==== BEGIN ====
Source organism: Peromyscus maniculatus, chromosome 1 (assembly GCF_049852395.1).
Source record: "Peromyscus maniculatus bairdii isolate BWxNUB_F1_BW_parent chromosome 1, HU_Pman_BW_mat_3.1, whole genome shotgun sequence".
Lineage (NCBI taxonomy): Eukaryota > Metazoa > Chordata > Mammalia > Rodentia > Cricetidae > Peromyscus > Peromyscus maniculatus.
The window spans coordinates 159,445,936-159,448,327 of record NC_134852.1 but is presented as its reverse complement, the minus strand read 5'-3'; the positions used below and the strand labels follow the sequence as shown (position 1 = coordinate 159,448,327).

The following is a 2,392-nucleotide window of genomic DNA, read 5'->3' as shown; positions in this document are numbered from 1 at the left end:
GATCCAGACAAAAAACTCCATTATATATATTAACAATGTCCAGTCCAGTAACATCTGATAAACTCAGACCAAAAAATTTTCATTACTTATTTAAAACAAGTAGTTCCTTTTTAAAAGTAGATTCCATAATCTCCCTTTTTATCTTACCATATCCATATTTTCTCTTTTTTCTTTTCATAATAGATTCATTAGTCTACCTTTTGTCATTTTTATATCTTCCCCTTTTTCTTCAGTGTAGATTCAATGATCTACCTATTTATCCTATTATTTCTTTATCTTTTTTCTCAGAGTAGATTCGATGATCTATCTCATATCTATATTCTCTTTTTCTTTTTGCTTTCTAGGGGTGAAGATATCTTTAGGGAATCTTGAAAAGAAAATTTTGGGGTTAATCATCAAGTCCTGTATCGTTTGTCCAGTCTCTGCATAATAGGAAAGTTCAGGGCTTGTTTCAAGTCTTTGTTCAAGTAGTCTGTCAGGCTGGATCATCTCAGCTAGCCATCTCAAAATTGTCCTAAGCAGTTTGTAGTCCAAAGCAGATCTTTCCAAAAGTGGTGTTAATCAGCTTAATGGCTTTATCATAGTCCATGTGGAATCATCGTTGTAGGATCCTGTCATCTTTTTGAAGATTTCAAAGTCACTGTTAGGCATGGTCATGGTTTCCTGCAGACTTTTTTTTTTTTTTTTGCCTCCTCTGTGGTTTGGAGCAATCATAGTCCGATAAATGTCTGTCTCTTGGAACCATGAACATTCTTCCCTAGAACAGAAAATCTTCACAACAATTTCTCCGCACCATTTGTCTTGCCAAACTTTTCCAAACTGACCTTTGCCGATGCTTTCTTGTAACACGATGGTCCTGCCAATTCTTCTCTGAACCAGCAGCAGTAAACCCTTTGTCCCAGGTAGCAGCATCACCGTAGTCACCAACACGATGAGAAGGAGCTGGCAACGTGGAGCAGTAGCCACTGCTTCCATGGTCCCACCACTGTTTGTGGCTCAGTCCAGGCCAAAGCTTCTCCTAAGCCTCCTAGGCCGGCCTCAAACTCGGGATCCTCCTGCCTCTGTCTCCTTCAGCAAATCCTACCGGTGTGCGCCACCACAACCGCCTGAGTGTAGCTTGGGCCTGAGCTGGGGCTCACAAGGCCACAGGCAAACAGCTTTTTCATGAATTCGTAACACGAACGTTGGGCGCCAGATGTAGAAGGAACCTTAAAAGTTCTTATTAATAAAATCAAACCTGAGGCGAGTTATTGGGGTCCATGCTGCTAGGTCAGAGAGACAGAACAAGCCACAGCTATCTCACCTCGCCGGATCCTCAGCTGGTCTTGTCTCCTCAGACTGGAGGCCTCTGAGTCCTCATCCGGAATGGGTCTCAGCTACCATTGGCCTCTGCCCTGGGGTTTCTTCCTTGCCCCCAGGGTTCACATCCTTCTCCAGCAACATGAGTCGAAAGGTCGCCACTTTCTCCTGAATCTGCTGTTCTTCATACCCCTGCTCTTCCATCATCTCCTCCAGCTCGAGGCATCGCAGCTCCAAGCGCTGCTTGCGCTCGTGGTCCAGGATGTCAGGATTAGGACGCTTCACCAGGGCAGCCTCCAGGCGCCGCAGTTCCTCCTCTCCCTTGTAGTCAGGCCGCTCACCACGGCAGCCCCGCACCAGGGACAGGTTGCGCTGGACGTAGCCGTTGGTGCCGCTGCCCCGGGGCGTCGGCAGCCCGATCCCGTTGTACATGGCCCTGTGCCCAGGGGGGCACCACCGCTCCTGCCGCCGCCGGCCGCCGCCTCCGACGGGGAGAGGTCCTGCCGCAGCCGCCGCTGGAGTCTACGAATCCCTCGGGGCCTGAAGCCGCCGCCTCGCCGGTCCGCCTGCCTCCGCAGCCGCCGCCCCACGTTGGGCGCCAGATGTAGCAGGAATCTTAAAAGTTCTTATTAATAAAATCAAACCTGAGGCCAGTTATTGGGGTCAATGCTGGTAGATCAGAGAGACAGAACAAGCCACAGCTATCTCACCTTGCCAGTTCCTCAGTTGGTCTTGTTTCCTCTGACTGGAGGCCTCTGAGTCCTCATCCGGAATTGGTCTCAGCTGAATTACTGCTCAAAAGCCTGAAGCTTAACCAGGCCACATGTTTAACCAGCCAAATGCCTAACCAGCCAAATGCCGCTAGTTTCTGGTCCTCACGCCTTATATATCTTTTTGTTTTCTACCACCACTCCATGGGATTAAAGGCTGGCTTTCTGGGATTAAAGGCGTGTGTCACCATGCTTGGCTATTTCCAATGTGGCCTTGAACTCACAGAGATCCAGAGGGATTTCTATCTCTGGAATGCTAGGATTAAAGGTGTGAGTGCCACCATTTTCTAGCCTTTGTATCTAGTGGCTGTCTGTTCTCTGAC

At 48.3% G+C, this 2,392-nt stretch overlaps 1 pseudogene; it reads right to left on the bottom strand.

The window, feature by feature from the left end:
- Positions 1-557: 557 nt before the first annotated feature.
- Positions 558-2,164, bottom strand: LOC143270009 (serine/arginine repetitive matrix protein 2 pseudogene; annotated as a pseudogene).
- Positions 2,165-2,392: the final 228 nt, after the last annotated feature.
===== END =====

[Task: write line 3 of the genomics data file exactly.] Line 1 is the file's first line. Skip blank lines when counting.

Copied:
Lineage (NCBI taxonomy): Eukaryota > Metazoa > Chordata > Mammalia > Rodentia > Cricetidae > Peromyscus > Peromyscus maniculatus.